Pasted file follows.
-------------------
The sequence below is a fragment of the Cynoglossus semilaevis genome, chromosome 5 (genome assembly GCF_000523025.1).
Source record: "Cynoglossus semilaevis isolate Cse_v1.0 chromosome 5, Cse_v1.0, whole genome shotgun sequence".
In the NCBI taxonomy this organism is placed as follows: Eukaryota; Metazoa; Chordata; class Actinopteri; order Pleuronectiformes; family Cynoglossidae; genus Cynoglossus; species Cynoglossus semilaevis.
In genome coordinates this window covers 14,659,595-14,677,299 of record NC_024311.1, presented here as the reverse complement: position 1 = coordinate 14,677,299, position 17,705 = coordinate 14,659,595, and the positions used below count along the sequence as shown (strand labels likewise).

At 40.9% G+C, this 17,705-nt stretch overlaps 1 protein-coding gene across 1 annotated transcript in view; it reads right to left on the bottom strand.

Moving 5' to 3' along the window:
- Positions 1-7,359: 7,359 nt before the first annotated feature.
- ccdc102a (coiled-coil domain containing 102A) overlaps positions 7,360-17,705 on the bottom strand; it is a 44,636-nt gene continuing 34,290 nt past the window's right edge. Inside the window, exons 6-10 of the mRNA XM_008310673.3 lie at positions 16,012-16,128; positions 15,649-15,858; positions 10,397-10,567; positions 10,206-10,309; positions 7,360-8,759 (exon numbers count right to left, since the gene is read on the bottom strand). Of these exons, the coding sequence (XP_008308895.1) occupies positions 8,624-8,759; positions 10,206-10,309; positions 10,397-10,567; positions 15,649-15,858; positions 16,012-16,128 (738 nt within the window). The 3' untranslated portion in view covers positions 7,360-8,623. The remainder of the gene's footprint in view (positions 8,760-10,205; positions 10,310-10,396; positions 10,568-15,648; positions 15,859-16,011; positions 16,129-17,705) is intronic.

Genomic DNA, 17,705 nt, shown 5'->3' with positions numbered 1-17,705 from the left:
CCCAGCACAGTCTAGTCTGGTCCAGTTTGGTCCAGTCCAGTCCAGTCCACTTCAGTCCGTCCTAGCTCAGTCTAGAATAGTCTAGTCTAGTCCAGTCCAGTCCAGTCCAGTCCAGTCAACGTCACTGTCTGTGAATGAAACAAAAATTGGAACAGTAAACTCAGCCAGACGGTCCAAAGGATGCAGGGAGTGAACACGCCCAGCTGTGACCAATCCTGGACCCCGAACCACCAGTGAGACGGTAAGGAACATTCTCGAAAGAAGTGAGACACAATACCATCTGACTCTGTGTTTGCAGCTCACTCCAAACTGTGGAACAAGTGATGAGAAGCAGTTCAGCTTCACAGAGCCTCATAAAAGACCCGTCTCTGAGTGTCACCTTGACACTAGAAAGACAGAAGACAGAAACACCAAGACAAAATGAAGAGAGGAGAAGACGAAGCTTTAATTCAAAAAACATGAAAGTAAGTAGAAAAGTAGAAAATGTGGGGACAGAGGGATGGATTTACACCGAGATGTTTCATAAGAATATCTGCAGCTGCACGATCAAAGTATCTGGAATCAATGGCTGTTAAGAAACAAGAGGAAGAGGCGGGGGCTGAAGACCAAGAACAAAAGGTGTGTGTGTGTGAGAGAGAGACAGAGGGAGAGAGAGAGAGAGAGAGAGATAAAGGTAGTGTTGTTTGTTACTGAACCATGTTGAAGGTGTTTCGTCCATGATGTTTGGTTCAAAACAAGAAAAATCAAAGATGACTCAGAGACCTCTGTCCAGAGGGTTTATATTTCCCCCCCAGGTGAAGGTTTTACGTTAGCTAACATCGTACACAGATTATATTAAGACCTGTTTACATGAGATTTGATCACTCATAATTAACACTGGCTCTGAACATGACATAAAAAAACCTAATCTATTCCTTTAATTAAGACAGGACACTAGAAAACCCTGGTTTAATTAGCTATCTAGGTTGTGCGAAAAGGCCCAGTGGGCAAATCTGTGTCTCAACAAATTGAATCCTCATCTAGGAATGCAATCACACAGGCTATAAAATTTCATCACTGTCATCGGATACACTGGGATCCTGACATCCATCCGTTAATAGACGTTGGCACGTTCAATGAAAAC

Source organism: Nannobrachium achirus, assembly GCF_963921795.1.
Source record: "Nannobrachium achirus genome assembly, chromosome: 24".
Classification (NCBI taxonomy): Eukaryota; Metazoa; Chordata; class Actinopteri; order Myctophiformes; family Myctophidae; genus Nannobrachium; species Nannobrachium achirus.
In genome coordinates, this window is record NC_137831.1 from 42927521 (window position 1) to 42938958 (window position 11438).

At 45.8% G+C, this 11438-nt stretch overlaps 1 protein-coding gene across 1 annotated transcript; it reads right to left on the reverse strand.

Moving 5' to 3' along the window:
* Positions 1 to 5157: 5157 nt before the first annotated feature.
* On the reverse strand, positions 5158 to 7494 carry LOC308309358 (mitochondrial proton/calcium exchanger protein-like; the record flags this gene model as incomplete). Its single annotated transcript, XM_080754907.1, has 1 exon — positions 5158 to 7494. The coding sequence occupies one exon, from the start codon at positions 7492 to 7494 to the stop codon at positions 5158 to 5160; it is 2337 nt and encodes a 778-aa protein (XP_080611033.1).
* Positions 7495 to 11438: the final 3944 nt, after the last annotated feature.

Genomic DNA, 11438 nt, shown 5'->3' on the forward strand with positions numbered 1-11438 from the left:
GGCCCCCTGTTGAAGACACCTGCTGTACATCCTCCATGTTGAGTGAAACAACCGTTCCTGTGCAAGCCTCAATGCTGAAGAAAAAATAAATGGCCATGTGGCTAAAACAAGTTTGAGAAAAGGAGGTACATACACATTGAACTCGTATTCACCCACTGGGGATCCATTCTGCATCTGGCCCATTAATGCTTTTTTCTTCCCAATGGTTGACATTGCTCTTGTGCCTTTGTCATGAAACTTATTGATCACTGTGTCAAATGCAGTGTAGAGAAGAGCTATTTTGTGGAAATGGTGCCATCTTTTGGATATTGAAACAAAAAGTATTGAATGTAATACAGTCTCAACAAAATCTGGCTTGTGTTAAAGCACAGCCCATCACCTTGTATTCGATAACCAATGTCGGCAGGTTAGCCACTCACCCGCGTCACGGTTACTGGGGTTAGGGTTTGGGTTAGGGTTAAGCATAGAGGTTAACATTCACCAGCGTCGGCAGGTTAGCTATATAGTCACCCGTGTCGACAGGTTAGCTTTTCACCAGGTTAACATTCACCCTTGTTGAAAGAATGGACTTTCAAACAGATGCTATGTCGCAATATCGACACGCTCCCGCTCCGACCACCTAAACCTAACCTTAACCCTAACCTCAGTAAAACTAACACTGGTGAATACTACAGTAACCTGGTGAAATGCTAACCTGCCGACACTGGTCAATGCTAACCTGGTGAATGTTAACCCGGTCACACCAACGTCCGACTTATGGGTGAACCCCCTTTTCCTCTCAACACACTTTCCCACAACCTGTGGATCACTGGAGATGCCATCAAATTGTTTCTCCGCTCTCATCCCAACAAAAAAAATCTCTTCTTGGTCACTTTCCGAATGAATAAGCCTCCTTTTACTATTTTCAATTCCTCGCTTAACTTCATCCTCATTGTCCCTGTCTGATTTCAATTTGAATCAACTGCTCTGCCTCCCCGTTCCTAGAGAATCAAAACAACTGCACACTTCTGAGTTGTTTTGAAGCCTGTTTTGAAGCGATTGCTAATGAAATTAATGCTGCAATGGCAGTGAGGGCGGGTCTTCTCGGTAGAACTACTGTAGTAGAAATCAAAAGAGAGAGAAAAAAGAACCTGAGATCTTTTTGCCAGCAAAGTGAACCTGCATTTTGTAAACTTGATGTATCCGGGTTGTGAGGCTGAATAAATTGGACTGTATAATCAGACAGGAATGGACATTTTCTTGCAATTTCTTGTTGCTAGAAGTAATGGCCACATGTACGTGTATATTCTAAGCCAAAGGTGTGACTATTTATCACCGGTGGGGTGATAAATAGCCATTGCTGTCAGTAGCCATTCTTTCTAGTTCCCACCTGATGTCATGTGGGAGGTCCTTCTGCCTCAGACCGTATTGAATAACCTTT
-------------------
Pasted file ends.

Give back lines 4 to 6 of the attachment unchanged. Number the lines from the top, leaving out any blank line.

In genome coordinates this window covers 14,659,595-14,677,299 of record NC_024311.1, presented here as the reverse complement: position 1 = coordinate 14,677,299, position 17,705 = coordinate 14,659,595, and the positions used below count along the sequence as shown (strand labels likewise).

At 40.9% G+C, this 17,705-nt stretch overlaps 1 protein-coding gene across 1 annotated transcript in view; it reads right to left on the bottom strand.

Moving 5' to 3' along the window: